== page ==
Breaking Bad’s Management Lessons

Breaking Bad

Here is a brief excerpt from an article written by Ben Wasserstein for Bloomberg Businessweek. To read the complete article, check out others, and obtain subscription information, please click here.

Photograph by Everett Collection

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“Do you know what would happen if I suddenly decided to stop going into work?” Walter White hisses to his wife at the midpoint of the most-quoted monologue in AMC’s Breaking Bad. “A business big enough that it could be listed on the Nasdaq goes belly up. Disappears!”

A stock exchange reference might seem out of place on a show about an Albuquerque meth king, but Breaking Bad, which begins airing its final eight episodes on Aug. 11, has always focused on the financial rewards of breaking the law. Over the course of the series, Walt (played by Bryan Cranston), an overqualified, milquetoast chemistry teacher who began cooking meth to pay for lung cancer treatments, has built his drug operation into an international powerhouse. And through Walt’s increasingly unhinged management style, Breaking Bad creator and executive producer Vince Gilligan has offered a riveting critique of professional leadership.

Walt’s success is attributable, for the most part, to the superiority of his product. His “blue meth” is the best on the market, 99.1 percent pure, and he’s able to command higher prices than his competitors. Still, in order to rise he’s had to commit multiple murders, including a vehicular homicide and the assassination of his boss with a wheelchair bomb — not the standard corporate trajectory. As a strategist, though, Walt has often proceeded by the book. At his operation’s make-or-break moment, when his partners want to quit and sell the business out from under him, he makes an empire-saving pivot that would win plaudits from Michael Porter, the Harvard Business School professor who gave us the classic “five forces” template for analyzing competition.

In the season 5 story line, Walt and his partners—his former student, the inveterate homeboy Jesse Pinkman (Aaron Paul), and dead-eyed ex-cop Mike Ehrmantraut (Jonathan Banks)—have stolen 1,000 gallons of a crystal meth precursor, methylamine. Looking to end his relationship with Walt, Mike makes a deal to sell his and Jesse’s shares of the methylamine to Declan (Louis Ferreira), a rival dealer. But Declan demands Walt’s share, too, to get Walt’s product off the market entirely. Walt’s counter: that Declan distribute Walt’s meth. As Porter explains, “Strategy can be viewed as building defenses against the competitive forces or finding a position in the industry where the forces are weakest.” The offer is more lucrative for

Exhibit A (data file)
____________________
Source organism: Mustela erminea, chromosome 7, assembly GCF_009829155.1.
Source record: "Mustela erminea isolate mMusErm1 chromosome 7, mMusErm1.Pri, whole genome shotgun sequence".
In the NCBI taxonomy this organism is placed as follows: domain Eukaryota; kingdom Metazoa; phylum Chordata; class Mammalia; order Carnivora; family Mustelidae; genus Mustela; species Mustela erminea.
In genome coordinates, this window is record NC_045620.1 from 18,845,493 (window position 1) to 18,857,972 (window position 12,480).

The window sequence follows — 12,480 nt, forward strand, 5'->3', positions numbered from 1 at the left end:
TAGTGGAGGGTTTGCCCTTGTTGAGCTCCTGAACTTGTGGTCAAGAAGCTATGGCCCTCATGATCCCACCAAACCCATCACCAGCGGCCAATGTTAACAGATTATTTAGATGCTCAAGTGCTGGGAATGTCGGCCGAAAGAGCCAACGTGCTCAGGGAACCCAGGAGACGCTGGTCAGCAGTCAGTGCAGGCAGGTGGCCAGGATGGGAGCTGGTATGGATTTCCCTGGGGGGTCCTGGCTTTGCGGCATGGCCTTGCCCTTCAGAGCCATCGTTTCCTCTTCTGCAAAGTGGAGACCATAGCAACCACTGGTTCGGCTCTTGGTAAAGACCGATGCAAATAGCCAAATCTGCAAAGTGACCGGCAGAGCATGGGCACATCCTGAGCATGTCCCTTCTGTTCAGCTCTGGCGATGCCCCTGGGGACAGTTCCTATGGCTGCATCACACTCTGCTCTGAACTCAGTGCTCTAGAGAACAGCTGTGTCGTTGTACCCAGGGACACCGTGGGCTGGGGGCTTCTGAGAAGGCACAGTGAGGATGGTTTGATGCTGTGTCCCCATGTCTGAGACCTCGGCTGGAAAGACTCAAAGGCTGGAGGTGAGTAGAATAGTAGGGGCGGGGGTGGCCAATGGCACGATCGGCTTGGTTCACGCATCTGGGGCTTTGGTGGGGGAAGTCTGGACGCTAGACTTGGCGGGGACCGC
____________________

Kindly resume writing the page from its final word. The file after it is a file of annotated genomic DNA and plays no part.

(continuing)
Declan, who accepts reluctantly. In a masterstroke, Walt creates for himself a cosseted new role within the industry as a pure manufacturer with no involvement in the street-level market.

Leadership is more than strategy, however. As management theorists and self-help authors contend in book after book, it’s also about how one cultivates business relationships. Tufts professor Jeswald Salacuse, author of Leading Leaders: How to Manage Smart, Talented, Rich, and Powerful People, argues that “good leaders are invariably effective negotiators.” Walter is a ruthless negotiator, but he’s shortsighted. When Walt and Declan meet, Walt demands subservience. “Now, say my name,” Walt growls, his voice dropping a register. His bargaining style maximizes profits, at least for the moment, but inflames rivals.

In scenes like this, Gilligan reveals Walt’s true, darker motivations. As a young scientist, Walt co-founded and then left a company that’s now worth billions, and he’s never gotten over it. His need for recognition overpowers his more sympathetic drive to set his family up financially. As he tells Jesse of his deal with Declan: “You asked me if I was in the meth business or the money business. Neither. I’m in the empire business.” But resentment, of course, rarely leads to wise business decisions.

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To read the complete article, please click here.

To read Ben’s other articles, please click here.

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